What’s new in PyXLL 3

PyXLL 3 introduces a number of new features that make it even easier to make rich, interactive Excel spreadsheets in Python.

Internally a lot has changed to bring you these new features and ensure that PyXLL retains the high quality and reliability that you’re used to from previous versions.

Automatic Array Resizing [1]

When returning an array PyXLL can automatically resize the range of the array formula in Excel so it expands or contracts to match the size of the array being returned.

Array functions can be made to automatically resize by setting the keyword argument auto_resize=True to xl_func, or it can be enabled for all array functions in the config file by setting

auto_resize_arrays = 1

Keyboard Shortcuts [1]

Macros and menus written using xl_macro and xl_menu can now be assigned keyboard shortcuts using the shortcut keyword argument, or set in the config.

Customizing the Ribbon

Ever wanted to write an addin that uses the Excel ribbon interface? Previously the only way to do this was to write a COM addin, which requires a lot of knowledge, skill and perseverance! Now you can do it with PyXLL by defining your ribbon as an XML document and adding it to your PyXLL config. All the callbacks between Excel and your Python code are handled for you.

See Customizing the Ribbon for more detailed information or try the example included in the download.

RTD (Real Time Data) Functions

PyXLL can stream live data into your spreadsheet without you having to write any extra services or register any COM controls. Any Python function exposed to Excel through PyXLL can return a new RTD type that acts as a ticking data source; Excel updates whenever the returned RTD publishes new data.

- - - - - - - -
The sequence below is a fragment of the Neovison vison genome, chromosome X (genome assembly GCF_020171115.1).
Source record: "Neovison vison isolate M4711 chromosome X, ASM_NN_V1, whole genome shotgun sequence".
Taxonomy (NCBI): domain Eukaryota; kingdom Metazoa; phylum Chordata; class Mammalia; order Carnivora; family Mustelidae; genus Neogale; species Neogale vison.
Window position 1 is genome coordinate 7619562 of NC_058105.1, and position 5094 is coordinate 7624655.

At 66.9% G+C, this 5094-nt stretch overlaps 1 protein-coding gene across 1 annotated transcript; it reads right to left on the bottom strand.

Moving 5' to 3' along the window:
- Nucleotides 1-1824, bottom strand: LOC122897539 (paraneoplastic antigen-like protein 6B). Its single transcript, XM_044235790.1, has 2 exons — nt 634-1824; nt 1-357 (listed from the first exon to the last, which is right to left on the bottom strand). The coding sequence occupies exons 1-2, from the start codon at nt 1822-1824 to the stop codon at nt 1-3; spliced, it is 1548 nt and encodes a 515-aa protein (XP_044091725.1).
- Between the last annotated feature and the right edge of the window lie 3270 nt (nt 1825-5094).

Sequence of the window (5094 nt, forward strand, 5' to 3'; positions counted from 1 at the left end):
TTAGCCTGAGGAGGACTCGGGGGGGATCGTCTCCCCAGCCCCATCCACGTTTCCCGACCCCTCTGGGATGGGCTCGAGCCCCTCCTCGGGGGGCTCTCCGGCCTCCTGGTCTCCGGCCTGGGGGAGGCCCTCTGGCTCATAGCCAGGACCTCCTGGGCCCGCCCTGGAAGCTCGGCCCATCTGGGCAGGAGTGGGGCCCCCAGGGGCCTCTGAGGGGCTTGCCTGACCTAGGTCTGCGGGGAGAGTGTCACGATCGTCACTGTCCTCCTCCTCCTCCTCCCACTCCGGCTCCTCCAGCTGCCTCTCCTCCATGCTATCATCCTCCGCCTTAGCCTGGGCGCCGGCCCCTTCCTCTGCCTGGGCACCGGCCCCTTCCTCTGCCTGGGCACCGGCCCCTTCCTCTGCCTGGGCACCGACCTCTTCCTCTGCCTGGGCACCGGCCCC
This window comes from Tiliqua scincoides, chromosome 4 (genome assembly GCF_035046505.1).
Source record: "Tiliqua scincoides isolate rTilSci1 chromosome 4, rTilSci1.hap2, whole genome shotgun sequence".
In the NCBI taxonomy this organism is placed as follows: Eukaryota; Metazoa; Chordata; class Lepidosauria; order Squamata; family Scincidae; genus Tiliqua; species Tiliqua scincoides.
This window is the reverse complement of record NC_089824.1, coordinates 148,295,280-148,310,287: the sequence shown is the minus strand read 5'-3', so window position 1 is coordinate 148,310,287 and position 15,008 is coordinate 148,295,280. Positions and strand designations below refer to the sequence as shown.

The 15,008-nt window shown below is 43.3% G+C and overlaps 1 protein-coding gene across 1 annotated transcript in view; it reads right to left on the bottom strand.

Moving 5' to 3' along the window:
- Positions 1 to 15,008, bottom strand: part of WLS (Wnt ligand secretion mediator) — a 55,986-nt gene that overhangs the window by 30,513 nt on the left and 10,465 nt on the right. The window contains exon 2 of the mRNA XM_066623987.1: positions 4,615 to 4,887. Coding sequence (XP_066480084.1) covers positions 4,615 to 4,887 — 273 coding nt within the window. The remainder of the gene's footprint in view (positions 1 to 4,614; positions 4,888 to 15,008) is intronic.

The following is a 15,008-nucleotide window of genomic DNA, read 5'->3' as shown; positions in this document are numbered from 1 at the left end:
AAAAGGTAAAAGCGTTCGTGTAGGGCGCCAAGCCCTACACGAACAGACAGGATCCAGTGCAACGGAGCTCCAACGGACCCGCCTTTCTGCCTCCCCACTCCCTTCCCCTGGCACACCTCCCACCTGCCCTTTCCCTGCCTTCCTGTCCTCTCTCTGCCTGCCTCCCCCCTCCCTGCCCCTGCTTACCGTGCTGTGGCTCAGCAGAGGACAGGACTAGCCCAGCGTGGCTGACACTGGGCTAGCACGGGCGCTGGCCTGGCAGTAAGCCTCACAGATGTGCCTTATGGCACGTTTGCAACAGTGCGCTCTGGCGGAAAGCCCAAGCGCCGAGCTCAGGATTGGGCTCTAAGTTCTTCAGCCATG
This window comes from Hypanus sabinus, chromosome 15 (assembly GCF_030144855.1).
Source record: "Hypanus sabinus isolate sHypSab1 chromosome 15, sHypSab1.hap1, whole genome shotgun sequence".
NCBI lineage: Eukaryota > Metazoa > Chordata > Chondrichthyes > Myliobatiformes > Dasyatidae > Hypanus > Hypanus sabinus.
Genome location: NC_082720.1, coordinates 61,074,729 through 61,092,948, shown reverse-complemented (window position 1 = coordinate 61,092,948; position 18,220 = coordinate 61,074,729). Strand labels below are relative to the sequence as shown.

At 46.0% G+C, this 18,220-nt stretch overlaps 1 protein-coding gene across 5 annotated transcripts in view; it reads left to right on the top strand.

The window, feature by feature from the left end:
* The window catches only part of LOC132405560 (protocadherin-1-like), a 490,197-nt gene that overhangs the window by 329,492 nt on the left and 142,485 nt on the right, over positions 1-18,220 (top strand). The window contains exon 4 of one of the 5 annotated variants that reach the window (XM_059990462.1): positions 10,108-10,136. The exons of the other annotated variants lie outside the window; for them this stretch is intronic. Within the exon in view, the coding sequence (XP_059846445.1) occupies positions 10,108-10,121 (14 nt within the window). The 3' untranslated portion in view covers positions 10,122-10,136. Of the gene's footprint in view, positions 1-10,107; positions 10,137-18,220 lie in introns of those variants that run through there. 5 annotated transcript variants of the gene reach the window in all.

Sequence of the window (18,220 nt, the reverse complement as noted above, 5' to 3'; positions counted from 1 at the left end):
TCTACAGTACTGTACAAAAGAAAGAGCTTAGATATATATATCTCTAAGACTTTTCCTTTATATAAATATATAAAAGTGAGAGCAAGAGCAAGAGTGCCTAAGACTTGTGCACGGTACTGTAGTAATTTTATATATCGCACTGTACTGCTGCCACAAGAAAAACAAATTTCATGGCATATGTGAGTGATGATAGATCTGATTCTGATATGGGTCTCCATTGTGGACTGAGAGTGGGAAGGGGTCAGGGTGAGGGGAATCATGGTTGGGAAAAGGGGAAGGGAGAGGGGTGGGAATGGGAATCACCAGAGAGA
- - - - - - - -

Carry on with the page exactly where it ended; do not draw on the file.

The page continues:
See Real Time Data for more detailed information or try the example included in the download.

Function Signatures and Type Annotation

xl_func and xl_macro need to know the argument and return types to be able to tell Excel how they should be called. In previous versions that was always done by passing a ‘signature’ string to these decorators.

Now in PyXLL 3 the signature is entirely optional. If a signature is not supplied PyXLL will inspect the function and determine the signature for you.

If you use Python type annotations when declaring the function, PyXLL will use those when determining the function signature. Otherwise all arguments and the return type will be assumed to be var.

Default Keyword Arguments

Python functions with default keyword arguments now preserve their default value when called from Excel with missing arguments. This means that a function like the one below when called from Excel with b or c missing will be invoked with the correct default values for b and c.

def func_with_kwargs(a, b=1, c=2):
    return a + b + c

Easier Setup for Anaconda and Virtualenvs

Many problems with installing PyXLL come down to the fact that Python isn’t installed as the default Python installation on the PC. This means that PyXLL can’t find the Python dll or the Python packages as their locations are not set globally.